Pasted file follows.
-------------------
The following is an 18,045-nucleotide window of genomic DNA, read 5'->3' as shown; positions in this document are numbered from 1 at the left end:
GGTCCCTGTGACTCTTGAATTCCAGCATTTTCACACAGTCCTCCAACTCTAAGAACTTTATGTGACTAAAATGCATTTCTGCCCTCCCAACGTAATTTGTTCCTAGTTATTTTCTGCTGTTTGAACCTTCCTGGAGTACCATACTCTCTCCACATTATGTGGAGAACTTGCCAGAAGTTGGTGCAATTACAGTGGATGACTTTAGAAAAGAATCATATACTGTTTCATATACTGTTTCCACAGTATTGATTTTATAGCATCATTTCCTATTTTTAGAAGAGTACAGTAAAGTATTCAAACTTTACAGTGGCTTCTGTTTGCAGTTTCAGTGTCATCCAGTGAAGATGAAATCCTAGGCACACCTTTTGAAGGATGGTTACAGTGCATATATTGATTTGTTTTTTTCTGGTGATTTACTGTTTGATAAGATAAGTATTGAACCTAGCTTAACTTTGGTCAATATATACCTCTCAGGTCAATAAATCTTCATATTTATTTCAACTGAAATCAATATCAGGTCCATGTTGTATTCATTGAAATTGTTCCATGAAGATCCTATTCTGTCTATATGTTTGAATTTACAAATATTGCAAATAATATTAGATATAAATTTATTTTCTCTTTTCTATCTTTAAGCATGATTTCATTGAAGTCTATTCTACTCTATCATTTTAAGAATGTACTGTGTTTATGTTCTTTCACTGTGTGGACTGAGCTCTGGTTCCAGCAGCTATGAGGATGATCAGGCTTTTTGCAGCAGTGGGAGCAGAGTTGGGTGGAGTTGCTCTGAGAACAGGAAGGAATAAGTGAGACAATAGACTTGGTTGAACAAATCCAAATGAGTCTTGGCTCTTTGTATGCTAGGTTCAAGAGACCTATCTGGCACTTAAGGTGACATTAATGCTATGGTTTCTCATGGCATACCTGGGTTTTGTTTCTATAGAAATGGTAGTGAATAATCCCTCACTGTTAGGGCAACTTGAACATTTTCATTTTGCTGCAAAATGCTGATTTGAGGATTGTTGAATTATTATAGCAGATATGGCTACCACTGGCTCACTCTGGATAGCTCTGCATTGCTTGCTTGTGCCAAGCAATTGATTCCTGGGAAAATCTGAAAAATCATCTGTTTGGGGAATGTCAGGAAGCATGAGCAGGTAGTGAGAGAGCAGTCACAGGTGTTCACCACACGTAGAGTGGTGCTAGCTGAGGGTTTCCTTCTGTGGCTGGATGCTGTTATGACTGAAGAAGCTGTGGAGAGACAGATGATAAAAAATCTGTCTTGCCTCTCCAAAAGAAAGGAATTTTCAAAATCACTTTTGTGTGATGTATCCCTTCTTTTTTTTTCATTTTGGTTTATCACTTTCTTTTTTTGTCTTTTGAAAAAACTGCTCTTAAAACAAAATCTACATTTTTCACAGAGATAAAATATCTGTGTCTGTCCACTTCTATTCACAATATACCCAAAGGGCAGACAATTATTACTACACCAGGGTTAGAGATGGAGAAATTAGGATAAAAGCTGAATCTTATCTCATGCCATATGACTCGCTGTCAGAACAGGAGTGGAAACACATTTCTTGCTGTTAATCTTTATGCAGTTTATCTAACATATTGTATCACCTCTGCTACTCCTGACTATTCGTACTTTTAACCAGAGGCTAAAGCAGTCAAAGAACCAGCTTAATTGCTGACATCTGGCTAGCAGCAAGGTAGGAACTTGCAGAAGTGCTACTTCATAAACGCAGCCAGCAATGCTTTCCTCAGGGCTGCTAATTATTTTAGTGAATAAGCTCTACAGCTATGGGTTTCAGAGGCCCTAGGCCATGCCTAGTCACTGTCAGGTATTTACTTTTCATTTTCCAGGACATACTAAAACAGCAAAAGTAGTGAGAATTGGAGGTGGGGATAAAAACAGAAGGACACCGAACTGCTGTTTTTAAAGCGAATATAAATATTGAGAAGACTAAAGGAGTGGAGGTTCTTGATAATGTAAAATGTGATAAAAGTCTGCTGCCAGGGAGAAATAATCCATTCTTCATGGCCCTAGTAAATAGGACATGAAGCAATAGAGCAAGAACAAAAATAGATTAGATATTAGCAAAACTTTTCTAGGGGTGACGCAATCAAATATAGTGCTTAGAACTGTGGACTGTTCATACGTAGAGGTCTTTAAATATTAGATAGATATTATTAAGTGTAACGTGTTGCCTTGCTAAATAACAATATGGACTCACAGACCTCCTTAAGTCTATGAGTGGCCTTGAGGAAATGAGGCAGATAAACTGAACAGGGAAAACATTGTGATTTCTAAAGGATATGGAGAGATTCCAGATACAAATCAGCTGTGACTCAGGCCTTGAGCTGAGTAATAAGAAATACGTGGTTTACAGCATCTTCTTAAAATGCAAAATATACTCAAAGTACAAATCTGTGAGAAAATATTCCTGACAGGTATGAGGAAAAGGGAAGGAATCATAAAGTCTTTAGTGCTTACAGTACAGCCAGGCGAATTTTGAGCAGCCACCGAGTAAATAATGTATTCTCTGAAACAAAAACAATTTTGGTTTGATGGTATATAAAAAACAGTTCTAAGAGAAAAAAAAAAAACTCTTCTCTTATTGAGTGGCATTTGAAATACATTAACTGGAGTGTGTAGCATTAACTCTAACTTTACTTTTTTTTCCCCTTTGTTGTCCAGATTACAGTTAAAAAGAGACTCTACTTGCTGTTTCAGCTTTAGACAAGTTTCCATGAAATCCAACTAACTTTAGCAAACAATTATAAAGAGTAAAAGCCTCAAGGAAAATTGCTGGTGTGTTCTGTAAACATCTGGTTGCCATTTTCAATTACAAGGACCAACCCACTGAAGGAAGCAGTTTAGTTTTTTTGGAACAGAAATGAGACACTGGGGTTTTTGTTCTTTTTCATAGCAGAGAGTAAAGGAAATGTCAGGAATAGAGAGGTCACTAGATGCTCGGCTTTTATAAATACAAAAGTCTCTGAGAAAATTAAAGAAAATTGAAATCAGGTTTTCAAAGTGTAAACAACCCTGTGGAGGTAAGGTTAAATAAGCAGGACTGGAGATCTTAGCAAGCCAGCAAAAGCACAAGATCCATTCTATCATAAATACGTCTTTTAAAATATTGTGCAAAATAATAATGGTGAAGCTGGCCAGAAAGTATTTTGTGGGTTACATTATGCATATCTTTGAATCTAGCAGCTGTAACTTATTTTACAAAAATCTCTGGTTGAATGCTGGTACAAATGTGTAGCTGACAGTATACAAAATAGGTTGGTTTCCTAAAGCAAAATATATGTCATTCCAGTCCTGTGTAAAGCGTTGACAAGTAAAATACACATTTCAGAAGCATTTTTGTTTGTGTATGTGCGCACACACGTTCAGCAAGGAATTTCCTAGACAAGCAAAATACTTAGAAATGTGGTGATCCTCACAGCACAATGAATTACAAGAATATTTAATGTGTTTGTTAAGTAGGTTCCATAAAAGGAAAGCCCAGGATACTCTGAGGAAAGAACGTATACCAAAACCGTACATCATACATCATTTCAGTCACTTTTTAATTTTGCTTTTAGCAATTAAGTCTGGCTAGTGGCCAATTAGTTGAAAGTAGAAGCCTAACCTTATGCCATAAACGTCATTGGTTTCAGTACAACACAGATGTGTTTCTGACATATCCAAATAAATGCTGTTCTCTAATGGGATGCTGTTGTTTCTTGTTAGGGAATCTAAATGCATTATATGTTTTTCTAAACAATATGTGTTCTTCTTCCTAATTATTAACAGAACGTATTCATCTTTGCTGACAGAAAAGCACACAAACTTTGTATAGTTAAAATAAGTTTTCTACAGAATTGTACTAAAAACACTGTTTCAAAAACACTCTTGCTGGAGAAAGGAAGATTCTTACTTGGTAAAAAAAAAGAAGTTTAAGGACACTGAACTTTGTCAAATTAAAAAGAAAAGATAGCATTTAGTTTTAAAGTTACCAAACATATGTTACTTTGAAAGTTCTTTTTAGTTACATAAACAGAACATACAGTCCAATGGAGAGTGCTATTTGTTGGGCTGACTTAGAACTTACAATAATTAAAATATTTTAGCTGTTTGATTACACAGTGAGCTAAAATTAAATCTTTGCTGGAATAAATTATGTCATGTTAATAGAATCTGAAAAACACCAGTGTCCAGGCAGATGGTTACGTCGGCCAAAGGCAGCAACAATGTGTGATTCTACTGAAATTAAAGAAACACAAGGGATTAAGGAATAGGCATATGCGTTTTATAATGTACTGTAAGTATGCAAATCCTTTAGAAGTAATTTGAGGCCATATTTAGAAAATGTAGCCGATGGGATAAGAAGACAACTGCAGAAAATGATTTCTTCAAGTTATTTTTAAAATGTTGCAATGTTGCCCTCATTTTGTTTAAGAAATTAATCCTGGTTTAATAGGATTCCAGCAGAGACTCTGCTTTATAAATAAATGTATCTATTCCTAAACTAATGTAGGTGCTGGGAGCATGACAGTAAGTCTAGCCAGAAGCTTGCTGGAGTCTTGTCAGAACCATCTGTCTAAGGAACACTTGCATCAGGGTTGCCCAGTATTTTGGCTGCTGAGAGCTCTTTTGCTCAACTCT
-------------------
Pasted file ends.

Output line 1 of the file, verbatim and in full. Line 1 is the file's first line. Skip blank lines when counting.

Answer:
The following is an 18,045-nucleotide window of genomic DNA, read 5'->3' as shown; positions in this document are numbered from 1 at the left end: